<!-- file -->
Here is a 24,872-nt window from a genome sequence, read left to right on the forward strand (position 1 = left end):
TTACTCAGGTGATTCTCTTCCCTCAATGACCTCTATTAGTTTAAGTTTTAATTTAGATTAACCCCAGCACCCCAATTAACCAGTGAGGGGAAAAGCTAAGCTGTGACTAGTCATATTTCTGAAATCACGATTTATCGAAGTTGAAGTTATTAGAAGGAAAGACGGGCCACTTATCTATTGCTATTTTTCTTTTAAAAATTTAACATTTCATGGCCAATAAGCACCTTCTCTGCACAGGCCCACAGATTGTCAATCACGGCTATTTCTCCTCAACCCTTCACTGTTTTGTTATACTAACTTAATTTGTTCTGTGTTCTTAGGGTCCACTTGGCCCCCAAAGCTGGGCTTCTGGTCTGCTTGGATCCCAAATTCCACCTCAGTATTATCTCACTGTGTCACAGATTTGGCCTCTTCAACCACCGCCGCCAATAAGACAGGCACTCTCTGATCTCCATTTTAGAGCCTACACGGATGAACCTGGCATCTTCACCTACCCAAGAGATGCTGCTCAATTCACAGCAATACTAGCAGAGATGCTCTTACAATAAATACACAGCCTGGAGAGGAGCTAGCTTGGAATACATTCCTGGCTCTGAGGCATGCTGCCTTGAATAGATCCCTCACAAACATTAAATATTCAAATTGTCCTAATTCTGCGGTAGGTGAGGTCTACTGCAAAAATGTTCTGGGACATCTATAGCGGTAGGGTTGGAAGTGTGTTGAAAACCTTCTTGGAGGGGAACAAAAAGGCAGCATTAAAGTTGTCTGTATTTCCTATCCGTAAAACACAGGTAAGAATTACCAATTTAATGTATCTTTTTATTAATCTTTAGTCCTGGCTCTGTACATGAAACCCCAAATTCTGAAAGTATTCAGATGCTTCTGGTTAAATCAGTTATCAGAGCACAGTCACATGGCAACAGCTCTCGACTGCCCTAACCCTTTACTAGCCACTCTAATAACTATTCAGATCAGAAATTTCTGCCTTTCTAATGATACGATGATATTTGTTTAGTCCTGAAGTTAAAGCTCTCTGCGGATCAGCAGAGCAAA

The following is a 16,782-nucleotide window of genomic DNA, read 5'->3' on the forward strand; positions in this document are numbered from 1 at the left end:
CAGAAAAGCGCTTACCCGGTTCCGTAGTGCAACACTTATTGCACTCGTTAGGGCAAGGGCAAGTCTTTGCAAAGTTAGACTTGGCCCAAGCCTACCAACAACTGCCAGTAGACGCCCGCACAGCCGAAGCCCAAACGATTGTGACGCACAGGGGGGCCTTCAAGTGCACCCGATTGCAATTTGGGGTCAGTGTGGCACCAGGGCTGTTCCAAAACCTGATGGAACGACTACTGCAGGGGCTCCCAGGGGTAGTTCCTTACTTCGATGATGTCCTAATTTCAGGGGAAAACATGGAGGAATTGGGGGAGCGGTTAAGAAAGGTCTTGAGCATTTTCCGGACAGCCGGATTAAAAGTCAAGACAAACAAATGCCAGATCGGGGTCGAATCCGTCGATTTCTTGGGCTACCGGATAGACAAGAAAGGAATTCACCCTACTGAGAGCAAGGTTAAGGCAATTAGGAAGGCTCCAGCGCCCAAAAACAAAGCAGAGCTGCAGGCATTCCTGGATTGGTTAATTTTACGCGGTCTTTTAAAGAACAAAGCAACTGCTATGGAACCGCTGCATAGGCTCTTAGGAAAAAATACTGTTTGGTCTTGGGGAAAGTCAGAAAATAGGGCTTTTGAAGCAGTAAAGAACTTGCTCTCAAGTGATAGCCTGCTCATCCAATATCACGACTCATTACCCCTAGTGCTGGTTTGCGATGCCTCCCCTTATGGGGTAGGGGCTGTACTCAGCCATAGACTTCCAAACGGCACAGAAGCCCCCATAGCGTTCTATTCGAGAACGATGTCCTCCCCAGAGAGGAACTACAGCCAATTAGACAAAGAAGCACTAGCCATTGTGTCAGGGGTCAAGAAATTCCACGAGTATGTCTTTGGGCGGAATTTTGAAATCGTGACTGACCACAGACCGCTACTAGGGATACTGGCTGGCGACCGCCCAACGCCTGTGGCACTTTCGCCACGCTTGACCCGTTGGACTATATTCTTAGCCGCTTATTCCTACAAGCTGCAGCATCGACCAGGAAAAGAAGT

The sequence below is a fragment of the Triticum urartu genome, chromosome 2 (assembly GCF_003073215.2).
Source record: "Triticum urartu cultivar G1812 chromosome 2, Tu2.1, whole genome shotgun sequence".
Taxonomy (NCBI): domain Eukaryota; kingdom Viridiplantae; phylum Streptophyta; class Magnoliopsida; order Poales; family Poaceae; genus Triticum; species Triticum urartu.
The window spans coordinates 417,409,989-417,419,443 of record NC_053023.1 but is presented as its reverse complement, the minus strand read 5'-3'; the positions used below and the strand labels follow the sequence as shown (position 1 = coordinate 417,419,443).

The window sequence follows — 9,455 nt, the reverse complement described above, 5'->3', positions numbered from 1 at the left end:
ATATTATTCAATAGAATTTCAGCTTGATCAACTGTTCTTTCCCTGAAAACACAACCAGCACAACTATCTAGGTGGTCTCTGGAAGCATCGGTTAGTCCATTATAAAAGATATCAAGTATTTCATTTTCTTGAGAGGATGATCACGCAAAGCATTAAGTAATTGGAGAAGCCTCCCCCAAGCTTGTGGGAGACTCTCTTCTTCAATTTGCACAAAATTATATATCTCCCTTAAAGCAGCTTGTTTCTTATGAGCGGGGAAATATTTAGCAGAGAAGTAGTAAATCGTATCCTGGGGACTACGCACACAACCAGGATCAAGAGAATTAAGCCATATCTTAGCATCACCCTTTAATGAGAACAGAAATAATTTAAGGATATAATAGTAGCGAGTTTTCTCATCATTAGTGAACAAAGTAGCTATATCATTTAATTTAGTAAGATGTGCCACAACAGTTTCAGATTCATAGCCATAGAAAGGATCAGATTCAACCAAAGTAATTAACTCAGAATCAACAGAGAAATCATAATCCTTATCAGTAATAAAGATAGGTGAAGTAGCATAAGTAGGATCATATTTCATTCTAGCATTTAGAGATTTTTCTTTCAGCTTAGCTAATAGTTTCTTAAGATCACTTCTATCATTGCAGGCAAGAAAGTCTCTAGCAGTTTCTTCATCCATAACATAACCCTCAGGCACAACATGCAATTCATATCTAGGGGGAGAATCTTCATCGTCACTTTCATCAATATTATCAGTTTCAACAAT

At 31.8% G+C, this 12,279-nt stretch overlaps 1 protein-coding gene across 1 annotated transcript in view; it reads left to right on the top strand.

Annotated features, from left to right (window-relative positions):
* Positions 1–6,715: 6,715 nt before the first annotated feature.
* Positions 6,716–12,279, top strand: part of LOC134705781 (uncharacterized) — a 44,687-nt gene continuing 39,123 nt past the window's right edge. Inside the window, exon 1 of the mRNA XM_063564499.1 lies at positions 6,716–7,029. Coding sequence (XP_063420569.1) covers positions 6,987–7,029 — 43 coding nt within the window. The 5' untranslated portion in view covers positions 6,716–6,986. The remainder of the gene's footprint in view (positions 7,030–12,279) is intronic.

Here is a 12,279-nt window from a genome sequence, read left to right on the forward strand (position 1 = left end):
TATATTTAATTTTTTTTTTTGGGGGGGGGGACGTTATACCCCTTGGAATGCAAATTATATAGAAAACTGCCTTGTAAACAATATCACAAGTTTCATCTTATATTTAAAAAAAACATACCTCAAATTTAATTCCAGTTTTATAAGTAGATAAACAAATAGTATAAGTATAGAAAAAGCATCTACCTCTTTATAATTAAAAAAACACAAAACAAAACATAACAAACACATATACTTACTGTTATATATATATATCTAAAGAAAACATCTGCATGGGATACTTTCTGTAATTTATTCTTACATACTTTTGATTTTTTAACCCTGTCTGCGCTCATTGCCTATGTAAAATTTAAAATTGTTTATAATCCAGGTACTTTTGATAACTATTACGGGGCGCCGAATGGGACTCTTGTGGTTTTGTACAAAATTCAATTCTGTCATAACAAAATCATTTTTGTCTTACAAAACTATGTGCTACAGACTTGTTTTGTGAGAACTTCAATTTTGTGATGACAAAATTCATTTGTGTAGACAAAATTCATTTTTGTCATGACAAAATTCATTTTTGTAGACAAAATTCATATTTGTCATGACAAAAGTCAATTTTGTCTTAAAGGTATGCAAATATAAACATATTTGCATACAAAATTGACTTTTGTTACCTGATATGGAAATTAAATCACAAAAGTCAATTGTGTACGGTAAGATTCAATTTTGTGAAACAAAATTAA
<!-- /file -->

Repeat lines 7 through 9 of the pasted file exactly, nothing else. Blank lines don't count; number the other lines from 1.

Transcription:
Taxonomy (NCBI): domain Eukaryota; kingdom Viridiplantae; phylum Streptophyta; class Magnoliopsida; order Poales; family Poaceae; genus Triticum; species Triticum urartu.
The window spans coordinates 417,409,989-417,419,443 of record NC_053023.1 but is presented as its reverse complement, the minus strand read 5'-3'; the positions used below and the strand labels follow the sequence as shown (position 1 = coordinate 417,419,443).

The window sequence follows — 9,455 nt, the reverse complement described above, 5'->3', positions numbered from 1 at the left end: